What free software means to me
I was awarded the Free Software Foundation Award for the Advancement of Free Software this weekend. I'd been given some forewarning, and I spent a bunch of that time thinking about how free software had influenced my life. It turns out that it's a lot.
I spent most of the 90s growing up in an environment that was rather more interested in cattle than in computers, and had very little internet access during that time. My entire knowledge of the wider free software community came from a couple of CDs that contained a copy of the jargon file, the source code to the entire GNU project and an early copy of the m68k Linux kernel.
But that was enough. Before I'd even got to university, I knew what free software was. I'd had the opportunity to teach myself how an operating system actually worked. I'd seen the benefits of being able to modify software and share those modifications with others. I met other people with the same interests. I ended up with a job writing free software and collaborating with others on integrating it with upstream code. And, from there, I became more and more involved with a wider range of free software communities, finding an increasing number of opportunities to help make changes that benefited both me and others.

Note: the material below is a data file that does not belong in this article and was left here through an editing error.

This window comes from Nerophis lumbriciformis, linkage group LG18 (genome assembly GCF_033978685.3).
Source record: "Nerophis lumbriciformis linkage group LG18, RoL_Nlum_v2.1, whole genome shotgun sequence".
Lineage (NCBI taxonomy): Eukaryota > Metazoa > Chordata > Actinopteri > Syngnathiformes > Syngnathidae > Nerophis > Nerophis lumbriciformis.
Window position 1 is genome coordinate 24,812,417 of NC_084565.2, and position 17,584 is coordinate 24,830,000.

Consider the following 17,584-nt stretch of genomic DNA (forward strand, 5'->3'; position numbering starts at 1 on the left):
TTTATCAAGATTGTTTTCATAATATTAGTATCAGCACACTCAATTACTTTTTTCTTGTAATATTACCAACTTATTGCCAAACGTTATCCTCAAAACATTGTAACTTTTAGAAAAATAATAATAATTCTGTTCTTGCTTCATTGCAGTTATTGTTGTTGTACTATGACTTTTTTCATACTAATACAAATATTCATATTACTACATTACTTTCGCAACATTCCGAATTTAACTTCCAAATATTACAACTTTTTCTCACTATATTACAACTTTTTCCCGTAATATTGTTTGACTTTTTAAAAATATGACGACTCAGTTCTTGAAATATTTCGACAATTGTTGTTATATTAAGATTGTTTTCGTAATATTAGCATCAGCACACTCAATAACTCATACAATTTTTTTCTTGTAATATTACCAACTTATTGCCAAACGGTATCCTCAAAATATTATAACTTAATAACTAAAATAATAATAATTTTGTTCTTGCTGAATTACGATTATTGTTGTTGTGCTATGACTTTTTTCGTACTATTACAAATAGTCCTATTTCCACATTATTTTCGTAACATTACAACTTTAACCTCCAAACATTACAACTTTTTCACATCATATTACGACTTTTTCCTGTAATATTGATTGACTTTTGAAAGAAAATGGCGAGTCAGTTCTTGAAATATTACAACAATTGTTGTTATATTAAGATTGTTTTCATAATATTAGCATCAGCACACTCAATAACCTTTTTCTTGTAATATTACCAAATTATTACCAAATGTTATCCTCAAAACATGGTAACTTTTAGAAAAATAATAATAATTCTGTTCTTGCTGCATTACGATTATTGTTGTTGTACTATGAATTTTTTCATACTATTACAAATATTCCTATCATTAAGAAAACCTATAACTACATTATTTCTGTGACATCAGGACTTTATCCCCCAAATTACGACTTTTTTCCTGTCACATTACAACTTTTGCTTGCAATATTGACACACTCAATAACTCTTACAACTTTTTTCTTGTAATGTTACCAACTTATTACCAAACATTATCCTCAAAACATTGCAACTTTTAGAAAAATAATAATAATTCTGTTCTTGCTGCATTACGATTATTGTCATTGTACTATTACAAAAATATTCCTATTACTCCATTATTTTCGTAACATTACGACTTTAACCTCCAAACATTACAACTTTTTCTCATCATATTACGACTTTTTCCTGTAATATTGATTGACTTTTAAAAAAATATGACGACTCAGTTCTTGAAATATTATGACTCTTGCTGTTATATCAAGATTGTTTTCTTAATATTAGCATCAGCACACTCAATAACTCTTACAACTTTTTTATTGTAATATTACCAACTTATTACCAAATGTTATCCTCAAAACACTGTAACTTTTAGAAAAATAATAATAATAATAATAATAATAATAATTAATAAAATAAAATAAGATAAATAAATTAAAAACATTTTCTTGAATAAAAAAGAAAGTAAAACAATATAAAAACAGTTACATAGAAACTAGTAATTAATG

Without free software I'd have started years later. I'd have lost the opportunity to collaborate with people spread over the entire world. My first job would have looked very different, as would my entire career since then. Without free software, almost everything I've achieved in my adult life would have been impossible.
To me, free software means I've lived a significantly better life than would otherwise have been the case. But more than that, it means doing what I can to make sure that other people have the same opportunities. I am here because of the work of others. The most rewarding part of my continued involvement is the knowledge that I am part of a countless number of people working to make sure that others can tell the same story in future.
 I'd link to the actual press release, but it contains possibly the worst photograph of me in the entire history of the universe